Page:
Cost effectiveness of acceptance and commitment therapy for people living with motor neuron disease, and their health-related quality of life

Keetharuth, Anju D and Graham, Christopher D., COMMEND Collaboration Group (2024) Cost effectiveness of acceptance and commitment therapy for people living with motor neuron disease, and their health-related quality of life. European Journal of Neurology. e16317. ISSN 1468-1331 (https://doi.org/10.1111/ene.16317)

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Abstract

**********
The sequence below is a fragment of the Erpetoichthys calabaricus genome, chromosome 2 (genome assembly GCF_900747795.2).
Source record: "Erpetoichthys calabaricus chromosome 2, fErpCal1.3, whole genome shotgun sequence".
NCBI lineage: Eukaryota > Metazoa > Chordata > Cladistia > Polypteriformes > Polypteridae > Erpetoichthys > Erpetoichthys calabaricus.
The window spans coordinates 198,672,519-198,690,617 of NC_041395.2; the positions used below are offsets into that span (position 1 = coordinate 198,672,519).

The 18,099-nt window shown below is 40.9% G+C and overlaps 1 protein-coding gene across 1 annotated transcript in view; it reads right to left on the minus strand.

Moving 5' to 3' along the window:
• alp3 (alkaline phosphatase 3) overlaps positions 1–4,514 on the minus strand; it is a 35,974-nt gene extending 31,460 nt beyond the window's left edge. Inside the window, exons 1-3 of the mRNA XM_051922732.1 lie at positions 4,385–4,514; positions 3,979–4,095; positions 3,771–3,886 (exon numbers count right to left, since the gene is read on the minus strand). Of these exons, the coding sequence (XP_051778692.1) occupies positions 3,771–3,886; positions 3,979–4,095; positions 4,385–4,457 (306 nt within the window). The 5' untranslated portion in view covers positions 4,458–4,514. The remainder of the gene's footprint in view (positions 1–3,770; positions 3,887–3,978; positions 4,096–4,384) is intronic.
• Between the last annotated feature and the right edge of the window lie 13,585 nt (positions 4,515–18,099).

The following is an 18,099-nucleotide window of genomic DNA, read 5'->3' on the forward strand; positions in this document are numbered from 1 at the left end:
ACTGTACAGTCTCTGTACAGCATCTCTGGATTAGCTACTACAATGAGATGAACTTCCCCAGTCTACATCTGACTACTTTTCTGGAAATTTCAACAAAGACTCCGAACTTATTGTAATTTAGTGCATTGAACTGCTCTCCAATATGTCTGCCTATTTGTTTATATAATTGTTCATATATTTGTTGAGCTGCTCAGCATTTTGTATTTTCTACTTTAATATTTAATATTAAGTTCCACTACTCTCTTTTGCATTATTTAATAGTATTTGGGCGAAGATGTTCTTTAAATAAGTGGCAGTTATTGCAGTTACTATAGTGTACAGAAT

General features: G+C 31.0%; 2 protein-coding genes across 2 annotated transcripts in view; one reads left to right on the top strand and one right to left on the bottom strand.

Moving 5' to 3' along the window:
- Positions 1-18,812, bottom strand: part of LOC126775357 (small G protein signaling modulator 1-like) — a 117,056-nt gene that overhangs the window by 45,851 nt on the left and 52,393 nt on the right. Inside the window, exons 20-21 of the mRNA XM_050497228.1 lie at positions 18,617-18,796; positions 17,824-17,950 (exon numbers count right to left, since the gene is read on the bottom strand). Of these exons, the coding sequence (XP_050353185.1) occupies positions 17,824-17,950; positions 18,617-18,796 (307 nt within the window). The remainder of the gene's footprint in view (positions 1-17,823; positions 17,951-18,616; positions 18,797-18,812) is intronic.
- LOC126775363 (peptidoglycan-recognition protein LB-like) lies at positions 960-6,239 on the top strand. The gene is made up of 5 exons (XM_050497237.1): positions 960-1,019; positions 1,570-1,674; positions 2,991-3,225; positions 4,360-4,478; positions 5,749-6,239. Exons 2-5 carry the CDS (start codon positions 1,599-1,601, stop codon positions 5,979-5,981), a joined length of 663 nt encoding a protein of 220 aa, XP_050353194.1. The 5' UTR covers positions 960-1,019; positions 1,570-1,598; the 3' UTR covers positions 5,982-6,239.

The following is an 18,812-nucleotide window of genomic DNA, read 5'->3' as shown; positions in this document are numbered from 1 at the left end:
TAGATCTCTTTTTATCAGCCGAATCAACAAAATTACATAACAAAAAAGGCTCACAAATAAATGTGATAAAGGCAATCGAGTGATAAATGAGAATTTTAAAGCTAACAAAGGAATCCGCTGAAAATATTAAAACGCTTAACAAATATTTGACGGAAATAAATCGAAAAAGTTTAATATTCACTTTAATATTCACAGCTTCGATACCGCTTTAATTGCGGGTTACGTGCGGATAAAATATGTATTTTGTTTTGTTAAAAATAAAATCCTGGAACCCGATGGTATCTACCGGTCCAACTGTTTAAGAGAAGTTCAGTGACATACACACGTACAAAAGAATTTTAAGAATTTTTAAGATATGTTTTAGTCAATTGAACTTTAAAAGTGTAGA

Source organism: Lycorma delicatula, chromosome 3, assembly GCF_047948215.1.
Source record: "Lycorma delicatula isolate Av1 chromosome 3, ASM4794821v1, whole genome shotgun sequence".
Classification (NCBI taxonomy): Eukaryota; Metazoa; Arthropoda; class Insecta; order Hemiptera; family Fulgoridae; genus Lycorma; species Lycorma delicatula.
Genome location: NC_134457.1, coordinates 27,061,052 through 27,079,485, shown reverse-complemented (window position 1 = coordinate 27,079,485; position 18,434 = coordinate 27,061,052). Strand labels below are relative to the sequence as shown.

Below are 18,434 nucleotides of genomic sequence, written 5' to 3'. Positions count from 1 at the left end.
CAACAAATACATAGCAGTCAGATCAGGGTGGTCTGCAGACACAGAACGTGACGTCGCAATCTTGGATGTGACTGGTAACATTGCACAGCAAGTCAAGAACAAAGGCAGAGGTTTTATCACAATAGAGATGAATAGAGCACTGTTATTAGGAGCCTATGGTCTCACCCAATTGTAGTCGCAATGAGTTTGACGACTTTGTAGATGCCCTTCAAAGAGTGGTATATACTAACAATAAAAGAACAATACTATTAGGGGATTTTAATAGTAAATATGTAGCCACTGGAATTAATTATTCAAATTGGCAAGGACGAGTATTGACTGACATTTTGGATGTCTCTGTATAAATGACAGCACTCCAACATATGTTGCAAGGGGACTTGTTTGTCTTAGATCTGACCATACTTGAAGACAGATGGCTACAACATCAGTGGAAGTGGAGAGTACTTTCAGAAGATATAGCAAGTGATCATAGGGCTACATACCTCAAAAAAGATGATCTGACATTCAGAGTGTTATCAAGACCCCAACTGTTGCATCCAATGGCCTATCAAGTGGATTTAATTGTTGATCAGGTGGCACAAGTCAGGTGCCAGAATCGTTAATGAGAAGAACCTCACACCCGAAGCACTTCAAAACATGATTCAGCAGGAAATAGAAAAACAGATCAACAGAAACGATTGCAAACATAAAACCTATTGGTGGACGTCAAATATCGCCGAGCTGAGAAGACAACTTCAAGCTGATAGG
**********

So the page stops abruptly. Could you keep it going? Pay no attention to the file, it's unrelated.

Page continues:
Background: Given the degenerative nature of the condition, people living with motor neuron disease (MND) experience high levels of psychological distress. The purpose of this research was to investigate the cost-effectiveness of acceptance and commitment therapy (ACT), adapted for the specific needs of this population, for improving quality of life. Methods: A trial-based cost–utility analysis over a 9-month period was conducted comparing ACT plus usual care (n = 97) versus usual care alone (n = 94) from the perspective of the National Health Service. In the primary analysis, quality-adjusted life years (QALYs) were computed using health utilities generated from the EQ-5D-5L questionnaire. Sensitivity analyses and subgroup analyses were also carried out. Results: Difference in costs was statistically significant between the two arms, driven mainly by the intervention costs. Effects measured by EQ-5D-5L were not statistically significantly different between the two arms. The incremental cost-effectiveness was above the £20,000 to £30,000 per QALY gained threshold used in the UK. However, the difference in effects was statistically significant when measured by the McGill Quality of Life-Revised (MQOL-R) questionnaire. The intervention was cost-effective in a subgroup experiencing medium deterioration in motor neuron symptoms. Conclusions: Despite the intervention being cost-ineffective in the primary analysis, the significant difference in the effects measured by MQOL-R, the low costs of the intervention, the results in the subgroup analysis, and the fact that ACT was shown to improve the quality of life for people living with MND, suggest that ACT could be incorporated into MND clinical services.